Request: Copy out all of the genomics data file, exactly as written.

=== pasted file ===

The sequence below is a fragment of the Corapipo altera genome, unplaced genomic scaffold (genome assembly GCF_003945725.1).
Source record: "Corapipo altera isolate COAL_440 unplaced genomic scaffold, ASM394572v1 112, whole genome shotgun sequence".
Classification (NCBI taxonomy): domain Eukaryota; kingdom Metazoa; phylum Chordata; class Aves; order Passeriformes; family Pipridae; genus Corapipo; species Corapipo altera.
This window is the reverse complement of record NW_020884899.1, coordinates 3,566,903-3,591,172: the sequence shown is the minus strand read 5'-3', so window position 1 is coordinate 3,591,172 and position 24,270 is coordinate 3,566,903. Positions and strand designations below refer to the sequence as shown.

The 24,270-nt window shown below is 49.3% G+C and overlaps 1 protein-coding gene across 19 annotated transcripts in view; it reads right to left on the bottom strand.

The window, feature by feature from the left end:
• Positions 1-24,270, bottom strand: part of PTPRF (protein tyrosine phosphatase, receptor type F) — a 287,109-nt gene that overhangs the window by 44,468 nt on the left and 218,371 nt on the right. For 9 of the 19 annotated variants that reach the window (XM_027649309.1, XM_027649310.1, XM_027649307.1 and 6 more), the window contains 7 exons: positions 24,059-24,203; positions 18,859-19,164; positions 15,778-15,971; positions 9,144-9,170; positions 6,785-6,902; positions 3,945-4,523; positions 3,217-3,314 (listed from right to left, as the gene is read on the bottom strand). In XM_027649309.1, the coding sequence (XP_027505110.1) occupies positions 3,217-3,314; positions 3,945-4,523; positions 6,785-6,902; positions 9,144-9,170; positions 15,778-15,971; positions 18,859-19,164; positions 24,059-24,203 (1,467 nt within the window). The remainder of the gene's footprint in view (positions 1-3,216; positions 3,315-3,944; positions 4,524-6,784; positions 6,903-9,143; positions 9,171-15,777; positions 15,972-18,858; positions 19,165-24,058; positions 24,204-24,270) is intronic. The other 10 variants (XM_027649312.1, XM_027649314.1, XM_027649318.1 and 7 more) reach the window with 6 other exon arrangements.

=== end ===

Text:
The sequence below is a fragment of the Corapipo altera genome, unplaced genomic scaffold (genome assembly GCF_003945725.1).
Source record: "Corapipo altera isolate COAL_440 unplaced genomic scaffold, ASM394572v1 112, whole genome shotgun sequence".
Classification (NCBI taxonomy): domain Eukaryota; kingdom Metazoa; phylum Chordata; class Aves; order Passeriformes; family Pipridae; genus Corapipo; species Corapipo altera.
This window is the reverse complement of record NW_020884899.1, coordinates 3,566,903-3,591,172: the sequence shown is the minus strand read 5'-3', so window position 1 is coordinate 3,591,172 and position 24,270 is coordinate 3,566,903. Positions and strand designations below refer to the sequence as shown.

The 24,270-nt window shown below is 49.3% G+C and overlaps 1 protein-coding gene across 19 annotated transcripts in view; it reads right to left on the bottom strand.

The window, feature by feature from the left end:
• Positions 1-24,270, bottom strand: part of PTPRF (protein tyrosine phosphatase, receptor type F) — a 287,109-nt gene that overhangs the window by 44,468 nt on the left and 218,371 nt on the right. For 9 of the 19 annotated variants that reach the window (XM_027649309.1, XM_027649310.1, XM_027649307.1 and 6 more), the window contains 7 exons: positions 24,059-24,203; positions 18,859-19,164; positions 15,778-15,971; positions 9,144-9,170; positions 6,785-6,902; positions 3,945-4,523; positions 3,217-3,314 (listed from right to left, as the gene is read on the bottom strand). In XM_027649309.1, the coding sequence (XP_027505110.1) occupies positions 3,217-3,314; positions 3,945-4,523; positions 6,785-6,902; positions 9,144-9,170; positions 15,778-15,971; positions 18,859-19,164; positions 24,059-24,203 (1,467 nt within the window). The remainder of the gene's footprint in view (positions 1-3,216; positions 3,315-3,944; positions 4,524-6,784; positions 6,903-9,143; positions 9,171-15,777; positions 15,972-18,858; positions 19,165-24,058; positions 24,204-24,270) is intronic. The other 10 variants (XM_027649312.1, XM_027649314.1, XM_027649318.1 and 7 more) reach the window with 6 other exon arrangements.